At The Scotch Malt Whisky Society, we bottle our whisky straight from the cask. This means that while the majority of Scotch whisky sold today has been diluted, filtered and often artificially colored prior to bottling, our whisky is 100% natural and left virtually untouched from the moment it exits the cask to the moment it reaches your lips.
The most notable difference with cask strength whisky has to do with its strength. While the majority of distilleries will bottle their whisky at a commercial strength of 40-43% ABV, cask strength whisky tends to hover around the 55-60% depending on the natural evaporation (angel’s share) that took place over the course of its maturation. For new and seasoned whisky drinkers alike, learning to appreciate cask strength whisky can seem like an intimidating feat. But fear not my fellow whisky lovers! Here is a brief step-by-step guide that will get you on your way to mastering cask strength whisky as artfully as a matador taming a Spanish bull.
Step 1: Choose the right glass
It may sound crazy but the size and shape of your glass can have a major impact on what you taste. This is because much of what we taste in whisky is actually manifested by what we smell. Choosing the right glass will ensure you get the most out of your cask strength whisky tasting experience. Reach for a Glencairn, Copita or any small, tulip-shaped glass. These glasses are designed to funnel the spirit’s aromas straight toward your senses with minimal dispersion. A common tumbler is the perfect vessel for enjoying a Scotch on the rocks but its wide opening makes it difficult to pick up the complex flavours and aromas contained within the whisky itself.
An example of a whisky whose character may be lost without a proper glass is Cask 41.111 ‘Sweet, dusty and secretive’. When served in a tumbler, the subtle aromas of perfumed sweets, pineapple and spicy fruits will quickly disperse into the air. But with a nosing glass, this whisky comes alive! Bright and vibrant and unmistakably complex.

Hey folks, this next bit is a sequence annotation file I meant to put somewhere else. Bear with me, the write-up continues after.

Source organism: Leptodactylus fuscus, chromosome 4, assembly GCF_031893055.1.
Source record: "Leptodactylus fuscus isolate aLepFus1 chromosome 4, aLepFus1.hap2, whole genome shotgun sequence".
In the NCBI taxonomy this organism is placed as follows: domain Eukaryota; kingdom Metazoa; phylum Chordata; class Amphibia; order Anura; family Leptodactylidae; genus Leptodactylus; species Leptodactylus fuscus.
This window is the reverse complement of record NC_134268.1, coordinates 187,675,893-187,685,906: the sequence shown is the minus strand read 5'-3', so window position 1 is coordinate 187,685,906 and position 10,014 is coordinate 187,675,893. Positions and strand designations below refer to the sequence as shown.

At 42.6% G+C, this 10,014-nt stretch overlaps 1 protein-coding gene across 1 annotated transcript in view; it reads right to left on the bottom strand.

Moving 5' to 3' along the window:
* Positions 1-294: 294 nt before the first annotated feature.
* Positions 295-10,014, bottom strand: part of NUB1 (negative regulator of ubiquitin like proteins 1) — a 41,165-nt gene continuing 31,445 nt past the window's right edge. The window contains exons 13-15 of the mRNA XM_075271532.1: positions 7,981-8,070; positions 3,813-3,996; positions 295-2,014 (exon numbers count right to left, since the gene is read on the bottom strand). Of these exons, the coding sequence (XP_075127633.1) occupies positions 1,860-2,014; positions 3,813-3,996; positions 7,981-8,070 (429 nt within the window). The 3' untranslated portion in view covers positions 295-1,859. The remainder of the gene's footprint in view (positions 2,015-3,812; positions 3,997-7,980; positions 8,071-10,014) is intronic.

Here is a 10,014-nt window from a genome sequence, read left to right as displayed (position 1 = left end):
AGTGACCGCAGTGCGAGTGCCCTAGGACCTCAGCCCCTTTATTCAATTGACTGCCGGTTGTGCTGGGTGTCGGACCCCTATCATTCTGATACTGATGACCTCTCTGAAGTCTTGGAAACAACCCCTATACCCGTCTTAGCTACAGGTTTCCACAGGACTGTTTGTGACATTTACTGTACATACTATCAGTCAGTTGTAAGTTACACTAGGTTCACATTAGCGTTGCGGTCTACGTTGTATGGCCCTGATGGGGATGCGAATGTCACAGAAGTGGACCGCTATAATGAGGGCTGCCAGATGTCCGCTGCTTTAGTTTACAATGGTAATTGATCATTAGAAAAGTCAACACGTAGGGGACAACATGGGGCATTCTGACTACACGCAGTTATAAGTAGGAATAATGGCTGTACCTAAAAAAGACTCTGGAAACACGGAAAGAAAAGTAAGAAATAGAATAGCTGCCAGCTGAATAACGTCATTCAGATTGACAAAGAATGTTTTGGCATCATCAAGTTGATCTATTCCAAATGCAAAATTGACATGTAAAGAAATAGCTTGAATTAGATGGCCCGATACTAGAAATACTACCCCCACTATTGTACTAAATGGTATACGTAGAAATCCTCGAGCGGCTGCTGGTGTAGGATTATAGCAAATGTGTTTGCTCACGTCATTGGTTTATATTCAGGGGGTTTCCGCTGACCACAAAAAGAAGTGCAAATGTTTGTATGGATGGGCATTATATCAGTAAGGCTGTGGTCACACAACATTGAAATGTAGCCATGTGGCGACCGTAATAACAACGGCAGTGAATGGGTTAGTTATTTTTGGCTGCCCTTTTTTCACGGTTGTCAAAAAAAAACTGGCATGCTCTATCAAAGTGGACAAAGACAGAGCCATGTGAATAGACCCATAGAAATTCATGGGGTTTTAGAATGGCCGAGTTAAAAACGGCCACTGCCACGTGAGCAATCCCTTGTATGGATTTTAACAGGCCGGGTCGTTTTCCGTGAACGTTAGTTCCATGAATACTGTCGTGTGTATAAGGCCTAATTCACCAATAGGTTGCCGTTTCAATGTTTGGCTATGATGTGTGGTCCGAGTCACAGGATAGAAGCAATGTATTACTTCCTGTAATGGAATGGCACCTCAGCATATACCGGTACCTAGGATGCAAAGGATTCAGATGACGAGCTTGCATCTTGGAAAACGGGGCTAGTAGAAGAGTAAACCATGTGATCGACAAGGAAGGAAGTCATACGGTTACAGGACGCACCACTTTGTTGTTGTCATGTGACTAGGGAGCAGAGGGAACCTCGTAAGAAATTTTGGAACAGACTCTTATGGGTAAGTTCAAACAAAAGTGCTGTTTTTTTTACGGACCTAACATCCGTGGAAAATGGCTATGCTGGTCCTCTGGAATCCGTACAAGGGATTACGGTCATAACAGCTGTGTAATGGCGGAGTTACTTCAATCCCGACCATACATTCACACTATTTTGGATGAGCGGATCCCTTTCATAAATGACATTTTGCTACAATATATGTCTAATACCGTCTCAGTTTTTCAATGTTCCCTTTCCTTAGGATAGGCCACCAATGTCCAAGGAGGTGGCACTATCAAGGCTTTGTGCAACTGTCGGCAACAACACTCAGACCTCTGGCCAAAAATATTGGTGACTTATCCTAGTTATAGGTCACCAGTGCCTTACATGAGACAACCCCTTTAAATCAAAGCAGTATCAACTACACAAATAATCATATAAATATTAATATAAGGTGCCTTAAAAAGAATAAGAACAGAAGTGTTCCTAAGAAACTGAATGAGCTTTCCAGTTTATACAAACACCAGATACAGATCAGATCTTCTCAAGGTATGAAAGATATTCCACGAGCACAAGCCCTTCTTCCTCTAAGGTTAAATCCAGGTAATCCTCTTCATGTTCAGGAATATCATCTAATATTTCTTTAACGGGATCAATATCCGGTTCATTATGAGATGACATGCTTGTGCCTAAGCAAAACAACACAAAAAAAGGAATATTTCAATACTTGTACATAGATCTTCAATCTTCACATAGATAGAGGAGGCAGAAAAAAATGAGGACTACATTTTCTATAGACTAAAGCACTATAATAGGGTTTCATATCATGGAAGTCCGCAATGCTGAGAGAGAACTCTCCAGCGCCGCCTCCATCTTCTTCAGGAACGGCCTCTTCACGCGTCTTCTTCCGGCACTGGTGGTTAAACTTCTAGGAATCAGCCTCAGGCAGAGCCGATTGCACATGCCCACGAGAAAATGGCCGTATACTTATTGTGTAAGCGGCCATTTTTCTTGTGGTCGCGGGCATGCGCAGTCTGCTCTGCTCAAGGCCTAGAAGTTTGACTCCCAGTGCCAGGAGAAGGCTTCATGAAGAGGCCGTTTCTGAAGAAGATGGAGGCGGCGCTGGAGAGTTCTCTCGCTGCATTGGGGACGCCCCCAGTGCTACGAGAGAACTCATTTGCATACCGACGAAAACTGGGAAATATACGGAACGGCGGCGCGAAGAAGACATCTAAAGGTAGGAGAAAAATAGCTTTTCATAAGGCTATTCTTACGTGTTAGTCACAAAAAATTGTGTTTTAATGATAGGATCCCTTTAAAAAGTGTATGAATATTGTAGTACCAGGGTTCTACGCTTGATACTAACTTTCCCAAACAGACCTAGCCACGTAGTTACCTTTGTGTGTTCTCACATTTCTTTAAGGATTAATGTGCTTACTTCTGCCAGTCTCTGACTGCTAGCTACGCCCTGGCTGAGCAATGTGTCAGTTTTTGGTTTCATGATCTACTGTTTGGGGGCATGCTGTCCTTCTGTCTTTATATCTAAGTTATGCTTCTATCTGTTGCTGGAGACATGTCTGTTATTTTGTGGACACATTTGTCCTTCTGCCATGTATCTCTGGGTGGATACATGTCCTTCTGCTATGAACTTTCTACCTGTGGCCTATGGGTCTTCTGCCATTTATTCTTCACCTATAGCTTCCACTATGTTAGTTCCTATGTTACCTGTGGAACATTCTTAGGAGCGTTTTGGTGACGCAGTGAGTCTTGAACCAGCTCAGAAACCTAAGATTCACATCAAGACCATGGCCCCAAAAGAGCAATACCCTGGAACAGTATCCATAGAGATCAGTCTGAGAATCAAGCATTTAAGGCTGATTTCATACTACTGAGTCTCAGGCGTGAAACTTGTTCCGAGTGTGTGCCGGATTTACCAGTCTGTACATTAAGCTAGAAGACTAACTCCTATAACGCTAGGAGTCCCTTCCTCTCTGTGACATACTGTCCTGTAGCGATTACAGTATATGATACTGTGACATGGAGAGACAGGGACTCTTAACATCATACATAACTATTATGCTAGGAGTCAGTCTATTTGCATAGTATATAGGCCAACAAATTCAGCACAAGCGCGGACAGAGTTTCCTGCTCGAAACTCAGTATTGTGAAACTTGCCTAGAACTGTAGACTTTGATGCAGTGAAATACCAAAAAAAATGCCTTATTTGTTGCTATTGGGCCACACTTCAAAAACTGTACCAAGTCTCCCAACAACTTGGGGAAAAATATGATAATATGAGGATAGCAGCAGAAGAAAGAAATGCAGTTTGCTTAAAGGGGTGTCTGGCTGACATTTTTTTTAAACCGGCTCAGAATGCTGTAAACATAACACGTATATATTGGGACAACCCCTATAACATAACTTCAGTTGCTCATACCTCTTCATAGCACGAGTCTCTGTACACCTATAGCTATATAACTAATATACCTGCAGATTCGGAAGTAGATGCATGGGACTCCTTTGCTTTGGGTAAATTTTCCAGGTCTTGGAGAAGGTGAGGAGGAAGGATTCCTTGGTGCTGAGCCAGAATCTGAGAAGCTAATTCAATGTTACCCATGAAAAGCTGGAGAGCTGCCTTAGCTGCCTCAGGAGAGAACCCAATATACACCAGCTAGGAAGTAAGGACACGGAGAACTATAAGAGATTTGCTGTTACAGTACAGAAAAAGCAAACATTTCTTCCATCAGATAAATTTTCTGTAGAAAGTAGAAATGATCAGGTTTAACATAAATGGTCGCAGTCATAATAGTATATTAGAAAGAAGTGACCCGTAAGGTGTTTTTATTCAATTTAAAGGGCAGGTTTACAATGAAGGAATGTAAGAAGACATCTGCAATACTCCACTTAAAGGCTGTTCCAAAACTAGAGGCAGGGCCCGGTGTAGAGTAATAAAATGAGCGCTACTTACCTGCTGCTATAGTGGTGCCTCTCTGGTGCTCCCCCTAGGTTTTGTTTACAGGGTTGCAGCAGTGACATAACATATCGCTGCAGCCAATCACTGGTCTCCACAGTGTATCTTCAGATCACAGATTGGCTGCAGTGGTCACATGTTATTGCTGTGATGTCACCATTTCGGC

Step 2: Let it breathe
When opening a new bottle of cask strength whisky, try pouring yourself a healthy dram and letting it breathe before drinking it. The general rule of thumb is 1 minute for every year that the whisky has aged in the cask but I find that 20 minutes is more than enough time to calm the initial intensity of a cask strength spirit. Beyond the first dram, I find that a bottle of Society whisky and really all cask strength whisky in general, will taste even better after the first 2-3 days of opening the bottle.
Some whiskies, particularly whiskies matured in a sherry cask, may continue to mature over longer periods of time such as 6-12 months. I find that Cask No. 27.112 ‘A broadside cannon barrage’ is one that, when first open, is fairly but after several months evolves into a timeless spirit with a wonderful balance between the dark fruits, nutmeg and clove and the coastal flavours of the coastal spirit beneath them.
Step 3: Add water to taste
Many will argue that the only way to enjoy Scotch is “neat”. This may be the case when the whisky was diluted down to 40-43% but when it comes to cask strength whisky, the sheer intensity of the alcohol can often mask the flavours and aromas of the whisky itself. And when it comes to the ultra-strong whiskies hovering above 60%, the high alcohol content can often paralyze the taste buds.
Don’t be afraid to cut down the alcohol with a bit of room-temperature spring water. I like to start this process by first tasting the whisky neat to get a sense for how my palate will react. If I find myself blinking or choking up as a result of the whisky’s strength, chances are my mind is spending more time in survival mode than it is the art of discerning the spirit’s flavours. From there I recommend adding a dash of water and tasting it again. If the whisky still forces you to blink, keep adding more water. The goal is to achieve a point in which the whisky is still strong on the palate but not so extreme that it’s taking your mind off of what you’ve set out to accomplish: appreciating the whisky.
If you happen to be a “peat head” like me, check out Cask 53.266 ‘Sal ‘n’ vinegar kelp’. At 60.8% ABV, this whisky is about as raw and intense as one can get. But with the gradual addition of water, the peat will eventually fade from the forefront making way for a wonderful bouquet of smoked lavender, olive oil and grilled scallops.
Like anything worth having in life, the art of appreciating cask strength whisky may require a bit of practice. Understanding how flavour and alcohol content go hand-in-hand and figuring out your own desired drinking strength will not happen overnight. That said, be patient and enjoy the journey! You’ll soon come to realize that cask strength whisky is not nearly as intimidating as it once was.